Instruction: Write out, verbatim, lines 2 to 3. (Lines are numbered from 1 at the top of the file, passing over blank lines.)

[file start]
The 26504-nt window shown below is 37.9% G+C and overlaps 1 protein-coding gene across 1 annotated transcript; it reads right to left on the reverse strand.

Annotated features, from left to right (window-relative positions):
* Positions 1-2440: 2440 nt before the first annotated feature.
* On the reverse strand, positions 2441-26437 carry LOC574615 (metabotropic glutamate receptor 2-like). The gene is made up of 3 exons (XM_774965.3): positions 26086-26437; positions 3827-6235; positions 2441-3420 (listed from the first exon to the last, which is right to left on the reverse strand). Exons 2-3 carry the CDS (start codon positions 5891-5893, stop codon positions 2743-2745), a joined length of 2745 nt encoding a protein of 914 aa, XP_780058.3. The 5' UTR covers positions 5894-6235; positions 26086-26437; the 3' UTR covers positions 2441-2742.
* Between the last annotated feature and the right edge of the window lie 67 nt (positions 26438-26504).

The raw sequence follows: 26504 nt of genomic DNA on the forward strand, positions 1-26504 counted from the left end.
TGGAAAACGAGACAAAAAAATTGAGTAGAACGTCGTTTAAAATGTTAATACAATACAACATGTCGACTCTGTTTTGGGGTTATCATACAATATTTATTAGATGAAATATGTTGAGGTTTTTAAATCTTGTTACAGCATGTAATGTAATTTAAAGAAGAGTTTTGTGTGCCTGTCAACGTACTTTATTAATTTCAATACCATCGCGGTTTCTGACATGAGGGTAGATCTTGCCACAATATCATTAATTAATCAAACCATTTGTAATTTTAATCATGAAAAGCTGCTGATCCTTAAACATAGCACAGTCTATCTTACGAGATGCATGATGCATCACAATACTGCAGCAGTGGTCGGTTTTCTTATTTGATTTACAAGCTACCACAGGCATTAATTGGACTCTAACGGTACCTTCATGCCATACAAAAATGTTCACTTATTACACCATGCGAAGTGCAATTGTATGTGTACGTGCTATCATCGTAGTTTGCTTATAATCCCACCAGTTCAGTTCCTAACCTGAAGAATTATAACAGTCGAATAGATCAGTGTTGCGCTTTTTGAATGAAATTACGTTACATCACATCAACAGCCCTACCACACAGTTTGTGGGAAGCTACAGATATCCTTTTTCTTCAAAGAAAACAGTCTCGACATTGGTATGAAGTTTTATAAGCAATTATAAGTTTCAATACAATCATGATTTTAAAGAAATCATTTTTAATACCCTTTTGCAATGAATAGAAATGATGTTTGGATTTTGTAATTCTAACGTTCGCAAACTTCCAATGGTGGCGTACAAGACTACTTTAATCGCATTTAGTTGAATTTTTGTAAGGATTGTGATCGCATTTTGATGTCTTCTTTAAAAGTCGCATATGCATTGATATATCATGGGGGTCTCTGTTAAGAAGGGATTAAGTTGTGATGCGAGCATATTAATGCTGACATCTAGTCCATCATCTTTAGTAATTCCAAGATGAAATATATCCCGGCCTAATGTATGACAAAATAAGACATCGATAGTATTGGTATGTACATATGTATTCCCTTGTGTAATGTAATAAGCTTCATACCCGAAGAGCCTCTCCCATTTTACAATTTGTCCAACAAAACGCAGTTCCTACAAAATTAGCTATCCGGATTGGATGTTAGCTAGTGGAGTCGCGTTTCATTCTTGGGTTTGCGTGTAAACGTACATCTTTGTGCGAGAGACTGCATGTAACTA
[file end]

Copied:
Annotated features, from left to right (window-relative positions):
* Positions 1-2440: 2440 nt before the first annotated feature.